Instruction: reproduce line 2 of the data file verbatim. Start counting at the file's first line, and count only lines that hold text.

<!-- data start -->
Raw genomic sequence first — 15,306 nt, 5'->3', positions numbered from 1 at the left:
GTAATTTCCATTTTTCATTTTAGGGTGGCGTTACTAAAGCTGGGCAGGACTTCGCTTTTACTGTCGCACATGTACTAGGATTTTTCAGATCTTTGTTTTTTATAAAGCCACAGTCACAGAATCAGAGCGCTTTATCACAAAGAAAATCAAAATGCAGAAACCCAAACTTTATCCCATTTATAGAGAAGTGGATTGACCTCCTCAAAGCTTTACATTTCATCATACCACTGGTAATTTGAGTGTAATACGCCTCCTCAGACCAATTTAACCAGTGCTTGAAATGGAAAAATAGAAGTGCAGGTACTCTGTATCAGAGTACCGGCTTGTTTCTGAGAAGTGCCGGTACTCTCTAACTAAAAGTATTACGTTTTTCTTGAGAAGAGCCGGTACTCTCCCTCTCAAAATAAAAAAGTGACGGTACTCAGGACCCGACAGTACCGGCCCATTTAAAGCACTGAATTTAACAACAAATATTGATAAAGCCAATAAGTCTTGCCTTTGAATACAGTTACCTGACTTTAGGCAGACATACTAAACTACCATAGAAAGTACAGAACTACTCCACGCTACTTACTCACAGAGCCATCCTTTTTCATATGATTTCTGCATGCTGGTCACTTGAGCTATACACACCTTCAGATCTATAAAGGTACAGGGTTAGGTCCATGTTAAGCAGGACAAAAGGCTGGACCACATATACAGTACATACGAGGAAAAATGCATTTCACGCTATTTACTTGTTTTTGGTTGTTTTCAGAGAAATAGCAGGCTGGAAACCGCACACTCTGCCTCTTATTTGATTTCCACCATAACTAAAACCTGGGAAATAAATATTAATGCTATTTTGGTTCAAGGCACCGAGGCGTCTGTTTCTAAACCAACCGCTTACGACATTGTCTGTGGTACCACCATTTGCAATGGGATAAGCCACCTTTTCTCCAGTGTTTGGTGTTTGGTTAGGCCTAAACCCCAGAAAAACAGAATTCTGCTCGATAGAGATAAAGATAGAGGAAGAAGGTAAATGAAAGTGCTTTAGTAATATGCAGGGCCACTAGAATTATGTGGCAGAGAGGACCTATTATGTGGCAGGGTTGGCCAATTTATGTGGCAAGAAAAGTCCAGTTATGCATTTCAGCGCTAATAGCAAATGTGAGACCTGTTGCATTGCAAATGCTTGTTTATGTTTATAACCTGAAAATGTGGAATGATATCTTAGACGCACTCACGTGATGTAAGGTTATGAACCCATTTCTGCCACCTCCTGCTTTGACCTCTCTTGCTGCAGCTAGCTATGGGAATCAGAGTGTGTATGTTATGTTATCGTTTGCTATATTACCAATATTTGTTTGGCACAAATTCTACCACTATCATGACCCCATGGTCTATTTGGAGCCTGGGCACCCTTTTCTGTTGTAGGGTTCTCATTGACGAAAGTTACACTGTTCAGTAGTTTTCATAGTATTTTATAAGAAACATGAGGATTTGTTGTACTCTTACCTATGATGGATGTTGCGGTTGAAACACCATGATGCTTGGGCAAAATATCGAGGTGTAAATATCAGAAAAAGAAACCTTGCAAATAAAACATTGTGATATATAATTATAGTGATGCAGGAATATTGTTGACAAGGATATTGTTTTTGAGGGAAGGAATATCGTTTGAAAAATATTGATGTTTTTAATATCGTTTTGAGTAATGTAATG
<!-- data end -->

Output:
GTAATTTCCATTTTTCATTTTAGGGTGGCGTTACTAAAGCTGGGCAGGACTTCGCTTTTACTGTCGCACATGTACTAGGATTTTTCAGATCTTTGTTTTTTATAAAGCCACAGTCACAGAATCAGAGCGCTTTATCACAAAGAAAATCAAAATGCAGAAACCCAAACTTTATCCCATTTATAGAGAAGTGGATTGACCTCCTCAAAGCTTTACATTTCATCATACCACTGGTAATTTGAGTGTAATACGCCTCCTCAGACCAATTTAACCAGTGCTTGAAATGGAAAAATAGAAGTGCAGGTACTCTGTATCAGAGTACCGGCTTGTTTCTGAGAAGTGCCGGTACTCTCTAACTAAAAGTATTACGTTTTTCTTGAGAAGAGCCGGTACTCTCCCTCTCAAAATAAAAAAGTGACGGTACTCAGGACCCGACAGTACCGGCCCATTTAAAGCACTGAATTTAACAACAAATATTGATAAAGCCAATAAGTCTTGCCTTTGAATACAGTTACCTGACTTTAGGCAGACATACTAAACTACCATAGAAAGTACAGAACTACTCCACGCTACTTACTCACAGAGCCATCCTTTTTCATATGATTTCTGCATGCTGGTCACTTGAGCTATACACACCTTCAGATCTATAAAGGTACAGGGTTAGGTCCATGTTAAGCAGGACAAAAGGCTGGACCACATATACAGTACATACGAGGAAAAATGCATTTCACGCTATTTACTTGTTTTTGGTTGTTTTCAGAGAAATAGCAGGCTGGAAACCGCACACTCTGCCTCTTATTTGATTTCCACCATAACTAAAACCTGGGAAATAAATATTAATGCTATTTTGGTTCAAGGCACCGAGGCGTCTGTTTCTAAACCAACCGCTTACGACATTGTCTGTGGTACCACCATTTGCAATGGGATAAGCCACCTTTTCTCCAGTGTTTGGTGTTTGGTTAGGCCTAAACCCCAGAAAAACAGAATTCTGCTCGATAGAGATAAAGATAGAGGAAGAAGGTAAATGAAAGTGCTTTAGTAATATGCAGGGCCACTAGAATTATGTGGCAGAGAGGACCTATTATGTGGCAGGGTTGGCCAATTTATGTGGCAAGAAAAGTCCAGTTATGCATTTCAGCGCTAATAGCAAATGTGAGACCTGTTGCATTGCAAATGCTTGTTTATGTTTATAACCTGAAAATGTGGAATGATATCTTAGACGCACTCACGTGATGTAAGGTTATGAACCCATTTCTGCCACCTCCTGCTTTGACCTCTCTTGCTGCAGCTAGCTATGGGAATCAGAGTGTGTATGTTATGTTATCGTTTGCTATATTACCAATATTTGTTTGGCACAAATTCTACCACTATCATGACCCCATGGTCTATTTGGAGCCTGGGCACCCTTTTCTGTTGTAGGGTTCTCATTGACGAAAGTTACACTGTTCAGTAGTTTTCATAGTATTTTATAAGAAACATGAGGATTTGTTGTACTCTTACCTATGATGGATGTTGCGGTTGAAACACCATGATGCTTGGGCAAAATATCGAGGTGTAAATATCAGAAAAAGAAACCTTGCAAATAAAACATTGTGATATATAATTATAGTGATGCAGGAATATTGTTGACAAGGATATTGTTTTTGAGGGAAGGAATATCGTTTGAAAAATATTGATGTTTTTAATATCGTTTTGAGTAATGTAATG